Here are four key reports that public companies are required to file:

1. A Registration Statement

First and foremost, companies that are offering securities are required to submit a registration statement. If you are preparing a public offering, the statement should be prepared and reviewed by an experienced attorney. Even a small error on a securities registration statement could cause very serious problems.

The statement must include a copy of the company’s investment prospectus, a document that provides comprehensive details about the securities offering—from in-depth financial information to projections about future risk and audited financial statements.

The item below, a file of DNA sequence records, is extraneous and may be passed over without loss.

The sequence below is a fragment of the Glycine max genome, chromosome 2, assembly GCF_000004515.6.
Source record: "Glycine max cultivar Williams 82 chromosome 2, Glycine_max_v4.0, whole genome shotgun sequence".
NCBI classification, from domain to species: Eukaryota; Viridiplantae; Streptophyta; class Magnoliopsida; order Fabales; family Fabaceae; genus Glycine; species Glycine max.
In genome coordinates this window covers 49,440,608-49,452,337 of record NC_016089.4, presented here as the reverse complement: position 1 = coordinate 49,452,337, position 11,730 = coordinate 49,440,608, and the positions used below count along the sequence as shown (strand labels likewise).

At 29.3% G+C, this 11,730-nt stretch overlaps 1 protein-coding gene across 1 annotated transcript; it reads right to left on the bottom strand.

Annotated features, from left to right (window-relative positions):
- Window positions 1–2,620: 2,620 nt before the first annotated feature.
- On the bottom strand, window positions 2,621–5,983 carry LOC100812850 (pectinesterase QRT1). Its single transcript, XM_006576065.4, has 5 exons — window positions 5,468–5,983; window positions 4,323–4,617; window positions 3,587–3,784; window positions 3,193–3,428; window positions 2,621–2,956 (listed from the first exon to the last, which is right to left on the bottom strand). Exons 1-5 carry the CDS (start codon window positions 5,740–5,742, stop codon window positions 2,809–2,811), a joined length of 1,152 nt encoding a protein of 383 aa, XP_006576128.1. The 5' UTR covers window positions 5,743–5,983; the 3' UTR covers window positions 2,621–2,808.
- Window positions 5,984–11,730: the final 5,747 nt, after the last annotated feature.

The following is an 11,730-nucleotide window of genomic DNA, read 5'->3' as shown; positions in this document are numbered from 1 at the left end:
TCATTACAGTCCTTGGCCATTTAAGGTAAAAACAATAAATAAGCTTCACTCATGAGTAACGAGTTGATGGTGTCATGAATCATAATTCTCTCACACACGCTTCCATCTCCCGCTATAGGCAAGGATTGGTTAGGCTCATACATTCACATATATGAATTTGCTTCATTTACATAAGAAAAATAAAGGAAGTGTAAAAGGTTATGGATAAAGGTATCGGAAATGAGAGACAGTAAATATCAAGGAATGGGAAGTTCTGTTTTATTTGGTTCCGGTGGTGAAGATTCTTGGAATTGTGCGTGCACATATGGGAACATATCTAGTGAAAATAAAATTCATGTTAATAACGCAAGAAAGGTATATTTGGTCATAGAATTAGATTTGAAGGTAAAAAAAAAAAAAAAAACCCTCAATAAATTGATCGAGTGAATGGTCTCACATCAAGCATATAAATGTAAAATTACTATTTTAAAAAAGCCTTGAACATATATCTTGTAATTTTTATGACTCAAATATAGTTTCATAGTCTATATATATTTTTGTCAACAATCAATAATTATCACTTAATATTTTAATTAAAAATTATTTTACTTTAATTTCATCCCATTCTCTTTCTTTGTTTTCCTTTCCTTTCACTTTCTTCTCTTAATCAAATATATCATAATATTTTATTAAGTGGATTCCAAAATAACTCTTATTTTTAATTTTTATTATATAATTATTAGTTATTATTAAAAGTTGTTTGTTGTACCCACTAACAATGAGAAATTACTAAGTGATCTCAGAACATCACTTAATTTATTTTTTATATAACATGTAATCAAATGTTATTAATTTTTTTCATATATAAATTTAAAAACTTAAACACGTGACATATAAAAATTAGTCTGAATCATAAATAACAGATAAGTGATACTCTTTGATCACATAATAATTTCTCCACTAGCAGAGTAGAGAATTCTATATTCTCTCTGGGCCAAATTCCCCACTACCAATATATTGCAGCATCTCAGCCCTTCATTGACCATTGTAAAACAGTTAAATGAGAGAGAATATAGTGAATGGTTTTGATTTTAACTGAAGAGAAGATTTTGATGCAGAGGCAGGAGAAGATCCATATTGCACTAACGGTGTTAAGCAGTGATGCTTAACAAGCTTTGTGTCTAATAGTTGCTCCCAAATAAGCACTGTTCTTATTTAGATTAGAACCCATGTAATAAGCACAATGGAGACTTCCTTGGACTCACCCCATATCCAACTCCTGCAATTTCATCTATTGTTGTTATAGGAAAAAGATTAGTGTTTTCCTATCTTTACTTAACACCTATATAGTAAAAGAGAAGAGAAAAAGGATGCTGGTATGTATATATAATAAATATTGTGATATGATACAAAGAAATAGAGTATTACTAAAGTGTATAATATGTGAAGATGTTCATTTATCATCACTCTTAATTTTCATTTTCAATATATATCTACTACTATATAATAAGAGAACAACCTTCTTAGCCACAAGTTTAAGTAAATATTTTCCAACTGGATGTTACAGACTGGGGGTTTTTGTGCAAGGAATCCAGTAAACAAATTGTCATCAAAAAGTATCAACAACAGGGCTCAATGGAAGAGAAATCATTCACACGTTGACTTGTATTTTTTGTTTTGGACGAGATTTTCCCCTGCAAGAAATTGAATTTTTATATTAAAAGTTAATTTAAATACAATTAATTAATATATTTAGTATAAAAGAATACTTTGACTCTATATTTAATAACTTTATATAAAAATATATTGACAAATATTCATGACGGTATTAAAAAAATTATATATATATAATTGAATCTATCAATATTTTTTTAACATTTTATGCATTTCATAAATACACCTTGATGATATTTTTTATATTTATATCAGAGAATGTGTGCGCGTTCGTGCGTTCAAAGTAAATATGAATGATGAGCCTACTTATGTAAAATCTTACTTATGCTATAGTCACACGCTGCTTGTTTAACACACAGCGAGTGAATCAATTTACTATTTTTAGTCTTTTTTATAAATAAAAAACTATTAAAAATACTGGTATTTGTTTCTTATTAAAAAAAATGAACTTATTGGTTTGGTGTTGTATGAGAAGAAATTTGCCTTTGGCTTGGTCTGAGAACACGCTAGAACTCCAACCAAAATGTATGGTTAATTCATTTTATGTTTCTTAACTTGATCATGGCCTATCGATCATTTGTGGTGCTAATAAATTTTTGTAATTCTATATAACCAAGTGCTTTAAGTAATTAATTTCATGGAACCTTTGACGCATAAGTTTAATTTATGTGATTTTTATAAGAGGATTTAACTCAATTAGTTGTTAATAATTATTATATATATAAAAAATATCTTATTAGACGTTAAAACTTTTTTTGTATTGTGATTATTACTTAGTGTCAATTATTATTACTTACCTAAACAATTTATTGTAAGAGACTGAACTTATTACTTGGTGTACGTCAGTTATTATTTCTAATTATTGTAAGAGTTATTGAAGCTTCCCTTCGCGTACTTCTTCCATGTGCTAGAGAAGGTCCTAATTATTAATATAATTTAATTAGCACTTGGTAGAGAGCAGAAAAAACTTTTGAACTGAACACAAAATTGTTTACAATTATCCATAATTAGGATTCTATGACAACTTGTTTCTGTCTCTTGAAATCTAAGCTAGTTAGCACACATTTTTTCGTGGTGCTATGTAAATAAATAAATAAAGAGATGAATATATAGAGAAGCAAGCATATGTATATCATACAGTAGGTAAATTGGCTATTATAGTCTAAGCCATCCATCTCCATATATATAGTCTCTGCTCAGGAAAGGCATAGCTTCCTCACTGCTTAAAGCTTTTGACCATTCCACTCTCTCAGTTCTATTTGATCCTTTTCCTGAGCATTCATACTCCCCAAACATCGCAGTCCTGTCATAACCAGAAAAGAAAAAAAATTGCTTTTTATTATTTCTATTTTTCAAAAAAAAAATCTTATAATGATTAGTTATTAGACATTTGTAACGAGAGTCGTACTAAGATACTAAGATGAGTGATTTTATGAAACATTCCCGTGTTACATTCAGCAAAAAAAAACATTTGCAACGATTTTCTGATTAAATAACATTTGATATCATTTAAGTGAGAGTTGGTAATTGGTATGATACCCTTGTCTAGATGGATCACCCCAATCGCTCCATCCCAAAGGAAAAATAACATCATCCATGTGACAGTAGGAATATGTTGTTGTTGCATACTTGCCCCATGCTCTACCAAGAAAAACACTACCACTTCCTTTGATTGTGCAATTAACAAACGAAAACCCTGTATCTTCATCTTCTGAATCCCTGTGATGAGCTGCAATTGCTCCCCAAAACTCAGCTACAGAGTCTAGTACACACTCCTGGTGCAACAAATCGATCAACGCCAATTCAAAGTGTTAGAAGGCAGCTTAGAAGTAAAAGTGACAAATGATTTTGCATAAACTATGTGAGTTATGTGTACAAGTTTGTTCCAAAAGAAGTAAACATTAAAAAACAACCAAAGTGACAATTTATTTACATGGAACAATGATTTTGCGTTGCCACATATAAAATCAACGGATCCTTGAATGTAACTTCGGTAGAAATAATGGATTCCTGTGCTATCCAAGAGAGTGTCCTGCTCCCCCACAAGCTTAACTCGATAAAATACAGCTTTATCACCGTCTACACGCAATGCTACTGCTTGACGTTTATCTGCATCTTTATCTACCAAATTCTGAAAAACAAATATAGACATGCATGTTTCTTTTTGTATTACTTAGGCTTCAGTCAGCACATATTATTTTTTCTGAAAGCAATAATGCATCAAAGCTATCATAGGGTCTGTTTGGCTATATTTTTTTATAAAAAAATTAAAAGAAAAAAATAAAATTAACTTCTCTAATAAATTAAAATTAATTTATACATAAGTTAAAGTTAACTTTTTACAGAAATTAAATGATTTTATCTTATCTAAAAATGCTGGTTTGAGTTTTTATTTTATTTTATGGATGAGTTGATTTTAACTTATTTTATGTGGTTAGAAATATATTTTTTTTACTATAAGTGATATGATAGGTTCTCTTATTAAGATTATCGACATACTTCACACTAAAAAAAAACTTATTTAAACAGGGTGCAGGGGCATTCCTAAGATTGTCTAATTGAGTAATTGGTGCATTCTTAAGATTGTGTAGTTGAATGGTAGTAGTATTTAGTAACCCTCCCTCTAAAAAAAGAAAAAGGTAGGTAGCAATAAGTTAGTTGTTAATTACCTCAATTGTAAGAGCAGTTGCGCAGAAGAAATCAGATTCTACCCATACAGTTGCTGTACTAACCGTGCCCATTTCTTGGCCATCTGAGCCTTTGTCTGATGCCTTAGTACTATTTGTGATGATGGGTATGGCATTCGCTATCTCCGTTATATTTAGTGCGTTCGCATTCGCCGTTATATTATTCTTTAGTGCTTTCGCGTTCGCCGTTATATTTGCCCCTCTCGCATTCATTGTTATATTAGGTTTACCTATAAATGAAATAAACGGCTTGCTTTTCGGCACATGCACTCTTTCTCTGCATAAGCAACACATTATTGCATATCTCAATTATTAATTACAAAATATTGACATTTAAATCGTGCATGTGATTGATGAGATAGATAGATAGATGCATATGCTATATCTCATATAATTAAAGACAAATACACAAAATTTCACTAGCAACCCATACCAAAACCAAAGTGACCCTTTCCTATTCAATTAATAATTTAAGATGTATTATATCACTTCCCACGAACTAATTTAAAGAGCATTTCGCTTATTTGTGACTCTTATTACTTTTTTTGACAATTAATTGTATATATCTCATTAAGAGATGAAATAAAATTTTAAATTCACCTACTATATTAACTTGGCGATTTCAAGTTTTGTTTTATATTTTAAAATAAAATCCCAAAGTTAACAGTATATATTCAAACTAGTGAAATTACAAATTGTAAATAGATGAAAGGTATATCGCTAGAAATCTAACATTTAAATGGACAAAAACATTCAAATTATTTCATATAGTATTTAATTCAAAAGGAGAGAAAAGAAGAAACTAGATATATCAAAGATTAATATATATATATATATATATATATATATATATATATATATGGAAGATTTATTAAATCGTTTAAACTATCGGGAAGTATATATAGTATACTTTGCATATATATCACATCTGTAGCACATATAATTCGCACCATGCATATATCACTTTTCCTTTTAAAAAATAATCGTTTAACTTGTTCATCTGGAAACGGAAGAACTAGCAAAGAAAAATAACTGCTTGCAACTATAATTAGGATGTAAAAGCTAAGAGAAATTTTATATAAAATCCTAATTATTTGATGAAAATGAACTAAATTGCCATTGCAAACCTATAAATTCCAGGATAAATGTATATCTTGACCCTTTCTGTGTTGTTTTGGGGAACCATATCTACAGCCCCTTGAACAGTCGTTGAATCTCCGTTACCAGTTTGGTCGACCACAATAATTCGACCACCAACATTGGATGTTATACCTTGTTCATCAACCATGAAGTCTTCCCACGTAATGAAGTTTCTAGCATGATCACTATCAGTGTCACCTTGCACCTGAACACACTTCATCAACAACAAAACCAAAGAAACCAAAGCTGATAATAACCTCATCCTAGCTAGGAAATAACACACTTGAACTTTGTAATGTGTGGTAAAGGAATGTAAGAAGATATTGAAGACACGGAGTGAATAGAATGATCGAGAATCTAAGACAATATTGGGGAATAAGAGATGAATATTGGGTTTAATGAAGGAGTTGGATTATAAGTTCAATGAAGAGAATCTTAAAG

2. Quarterly Reports (Form 10-Q)

Using Form 10-Q, companies may be required to provide quarterly reports. This should contain comprehensive financial information, including updates on the business operations. In most cases, a Form 10-Q is not audited.

It’s crucial [to have an attorney] because the SEC has been coming out with changes nearly every quarter. We’re always following the developments, and it’d be really difficult to keep up with everything on your own.

Allison A. Westfall

3. Annual Reports (Form 10-K)

In addition to quarterly reports, companies should use Form 10-K to provide annual reports to securities regulators. In many ways, the contents of an annual report are similar to that of the quarterly reports. Although, in contrast to quarterly reports, annual reports should include independently audited financial statements.

4. Current Reports (Form 8-K)